I’m not sure if my old friends still cook, but I am proud of how they turned out. David is an infographical artist for the Boston Globe. Jim is a physicist who once worked at the Sandia National Laboratories and now raises champion orchids. They are quite dismayed that I have a quarterly food column. In a Facebook message Dave suggested that it be retitled “Not-Cooking with Chris, Bless His Heart.” David always did think he was a funny fellow.

Many years later I found myself in a similar situation regarding the division of household chores with my wife. Most couples have conversations along these lines. As a man who has had the dubious fortune of cohabiting with four women in my life, I have learned various methods of negotiation. First, I open with the offer to do all the outside work—mowing, raking leaves, picking up sticks, cleaning the gutters, and shoveling snow. As a bonus I always pledge to take out the garbage. That usually gets affairs off to a good start since the women in my life are not particularly enticed by outside labor.

The laundry is another matter altogether. I’m not opposed to doing the laundry. In fact, I enjoy transforming dirty clothes to clean, plus there is nothing better after a shower in winter than a towel fresh from the dryer. However, all the women I have ever known, including my mother and sisters, go through clothes like Sherman through Georgia. More perplexing is that they also enjoy the habit of leaving their clothes scattered about various rooms on furniture and the floor. More than once I have sustained vitriolic admonishment for committing the sin of mixing delicates with non-delicates.

Recently, my wife and I came to a detente after I ruined a flimsy blouse with enough doo-dads hanging from it to outfit a rockabilly star in the 1950s. That, combined with my inability to fold certain clothes, created a great marital drama. It should be noted that my wife removes all her clothing inside-out, and apparently there are some workout tops that have a sewn-in flap that serves as a brassiere. I could not make heads or tails of it when it came to folding. Finally I concluded it was some sort of trendy skirt. I dutifully clipped it to a hanger and hung it in the closet among her dresses. There it remained for months while she sought it, and I denied any knowing where it was.

The upshot was that we divvied the laundry chore equally—she’d wash hers and I’d wash mine. Naturally she pointed out the dire injustice of our arrangement. She changes clothes at least twice a day, sometimes three times if there’s an evening event, producing an inordinate amount of laundry. My habits are simple—each week I wind up with two dirty shirts and three dirty pairs of socks. Pants I typically wear for two weeks at a time. I gave up underwear twenty years ago for economic reasons.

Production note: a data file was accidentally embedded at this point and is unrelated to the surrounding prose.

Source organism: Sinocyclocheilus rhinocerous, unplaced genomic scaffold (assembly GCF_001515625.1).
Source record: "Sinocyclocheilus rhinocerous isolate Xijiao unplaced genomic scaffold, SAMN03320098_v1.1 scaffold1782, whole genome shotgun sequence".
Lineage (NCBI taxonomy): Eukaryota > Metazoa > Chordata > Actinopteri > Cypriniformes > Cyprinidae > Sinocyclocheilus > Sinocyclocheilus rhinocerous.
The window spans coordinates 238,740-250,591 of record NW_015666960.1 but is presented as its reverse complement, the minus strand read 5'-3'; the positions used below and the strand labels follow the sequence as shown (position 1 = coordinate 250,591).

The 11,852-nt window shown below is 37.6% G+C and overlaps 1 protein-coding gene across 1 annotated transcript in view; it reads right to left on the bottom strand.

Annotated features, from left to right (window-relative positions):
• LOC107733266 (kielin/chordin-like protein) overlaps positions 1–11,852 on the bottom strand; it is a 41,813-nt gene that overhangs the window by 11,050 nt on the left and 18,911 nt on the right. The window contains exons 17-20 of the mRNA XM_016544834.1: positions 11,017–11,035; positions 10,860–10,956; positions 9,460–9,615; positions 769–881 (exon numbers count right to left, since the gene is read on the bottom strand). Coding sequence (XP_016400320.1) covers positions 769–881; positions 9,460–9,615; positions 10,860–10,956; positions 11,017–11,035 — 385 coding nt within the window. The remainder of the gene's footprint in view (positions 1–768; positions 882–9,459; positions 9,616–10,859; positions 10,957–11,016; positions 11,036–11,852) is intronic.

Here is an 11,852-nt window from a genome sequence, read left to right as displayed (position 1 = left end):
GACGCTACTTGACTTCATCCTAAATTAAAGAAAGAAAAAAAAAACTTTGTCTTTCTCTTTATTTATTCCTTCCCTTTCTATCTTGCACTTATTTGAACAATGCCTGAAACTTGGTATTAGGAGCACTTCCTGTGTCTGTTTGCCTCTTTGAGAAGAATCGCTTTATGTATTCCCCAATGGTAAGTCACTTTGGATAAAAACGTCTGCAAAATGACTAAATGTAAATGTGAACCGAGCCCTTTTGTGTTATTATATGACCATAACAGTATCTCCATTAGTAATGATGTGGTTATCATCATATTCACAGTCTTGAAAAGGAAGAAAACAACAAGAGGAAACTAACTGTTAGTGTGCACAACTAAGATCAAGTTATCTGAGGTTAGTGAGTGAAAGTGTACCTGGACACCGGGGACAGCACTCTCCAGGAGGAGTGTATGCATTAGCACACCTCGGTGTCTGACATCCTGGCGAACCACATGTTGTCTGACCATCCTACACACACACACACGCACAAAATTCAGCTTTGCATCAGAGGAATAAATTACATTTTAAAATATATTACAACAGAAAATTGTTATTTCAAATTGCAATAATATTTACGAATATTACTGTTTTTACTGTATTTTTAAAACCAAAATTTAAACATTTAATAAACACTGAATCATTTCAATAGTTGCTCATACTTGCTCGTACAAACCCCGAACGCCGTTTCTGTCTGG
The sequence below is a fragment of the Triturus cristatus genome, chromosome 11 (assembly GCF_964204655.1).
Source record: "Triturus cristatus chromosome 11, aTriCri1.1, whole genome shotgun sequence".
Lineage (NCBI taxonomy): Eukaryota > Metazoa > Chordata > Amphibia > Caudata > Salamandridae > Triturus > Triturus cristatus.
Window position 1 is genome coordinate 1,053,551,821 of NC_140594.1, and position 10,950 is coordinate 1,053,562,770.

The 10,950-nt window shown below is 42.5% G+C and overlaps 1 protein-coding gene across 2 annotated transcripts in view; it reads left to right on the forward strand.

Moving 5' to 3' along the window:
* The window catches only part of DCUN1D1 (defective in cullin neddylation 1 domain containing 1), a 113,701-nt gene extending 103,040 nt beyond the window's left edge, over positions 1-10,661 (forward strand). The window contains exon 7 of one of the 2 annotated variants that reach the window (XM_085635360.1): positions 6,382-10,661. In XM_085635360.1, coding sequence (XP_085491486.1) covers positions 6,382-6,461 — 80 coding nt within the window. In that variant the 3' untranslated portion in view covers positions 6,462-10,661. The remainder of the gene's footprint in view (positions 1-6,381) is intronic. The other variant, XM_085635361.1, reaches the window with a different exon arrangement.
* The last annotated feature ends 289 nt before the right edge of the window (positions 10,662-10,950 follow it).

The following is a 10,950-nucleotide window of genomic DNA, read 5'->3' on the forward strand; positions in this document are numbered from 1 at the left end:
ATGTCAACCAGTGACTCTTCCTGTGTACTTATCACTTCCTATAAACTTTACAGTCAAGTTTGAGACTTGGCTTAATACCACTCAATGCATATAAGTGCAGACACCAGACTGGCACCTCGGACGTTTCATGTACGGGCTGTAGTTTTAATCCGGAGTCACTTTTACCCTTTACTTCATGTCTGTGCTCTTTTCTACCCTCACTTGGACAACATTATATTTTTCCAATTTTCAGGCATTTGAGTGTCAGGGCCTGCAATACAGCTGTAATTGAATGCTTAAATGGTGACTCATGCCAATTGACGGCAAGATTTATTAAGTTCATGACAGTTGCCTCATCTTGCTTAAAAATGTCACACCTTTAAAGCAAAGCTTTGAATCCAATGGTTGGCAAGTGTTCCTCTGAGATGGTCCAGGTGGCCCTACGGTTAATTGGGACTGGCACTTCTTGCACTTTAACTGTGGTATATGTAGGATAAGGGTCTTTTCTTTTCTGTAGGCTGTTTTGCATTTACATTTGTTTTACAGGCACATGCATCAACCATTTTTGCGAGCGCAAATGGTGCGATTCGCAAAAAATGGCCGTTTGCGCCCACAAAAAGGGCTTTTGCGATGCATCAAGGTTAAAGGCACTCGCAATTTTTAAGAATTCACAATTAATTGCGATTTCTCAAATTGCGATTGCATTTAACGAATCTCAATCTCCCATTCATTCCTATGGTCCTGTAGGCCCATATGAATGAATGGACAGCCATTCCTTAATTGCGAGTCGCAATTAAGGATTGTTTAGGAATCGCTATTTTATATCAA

My wife’s agenda for our next official House Meeting prioritized cleaning the indoors. Since moving to Mississippi, I no longer needed to chip ice or shovel snow, and my wife suggested I do a little extra indoors. I heartily concurred. Our agreement was this: she’d wash all the dishes every day and I’d vacuum twice a week. We have a built-in automatic dishwasher, and a part of me suspected that I got the short end of the stick in terms of time and effort. However, my wife had consistently criticized my style of loading the dishwasher, which apparently complains if the items lack the correct proximity to each other. It’s possible the machine communicates with my wife when I’m asleep.

Complicating matters, my wife is one of those people who believes that every dish, utensil, and glass must be washed before going into the dishwasher. I pointed out the obvious fallacy to this. She countered with the fact that certain pieces of food actually harden on a plate in a dishwasher. My point that it would be sanitary fell on deaf ears.

To correct the obvious imbalance of domestic duties, I purchased a robot vacuum cleaner and quickly became a fan of the Roomba. It wanders around the house picking up dog hair and dirt with an admirable diligence. Best of all, when the battery runs out, it returns to the charger on its own! I came to cherish our intimate evenings while my wife washed the dishes, the Roomba carried out its chores, and I played video games.

My wife commented on the unevenness of our chores due to the Roomba, and I suggested a compromise. If she rinsed the dishes and filled the dishwasher, I’d run it. She frowned, saying all I had to do was press a button. I nodded. She was right, of course. In a sudden fit of madness I said I’d cook a meal a week. She shook her head emphatically, refusing on the grounds that I might begin “providing” meals, as I had for my roommates long ago, and she had no desire to eat stale peanuts fingered by dozens of customers at a bar. I promised her that would never happen. With a great deal of unwarranted reluctance she agreed to my offer, pointedly staring at me while using steel wool to scrape a miniscule piece of hardened food from a plate.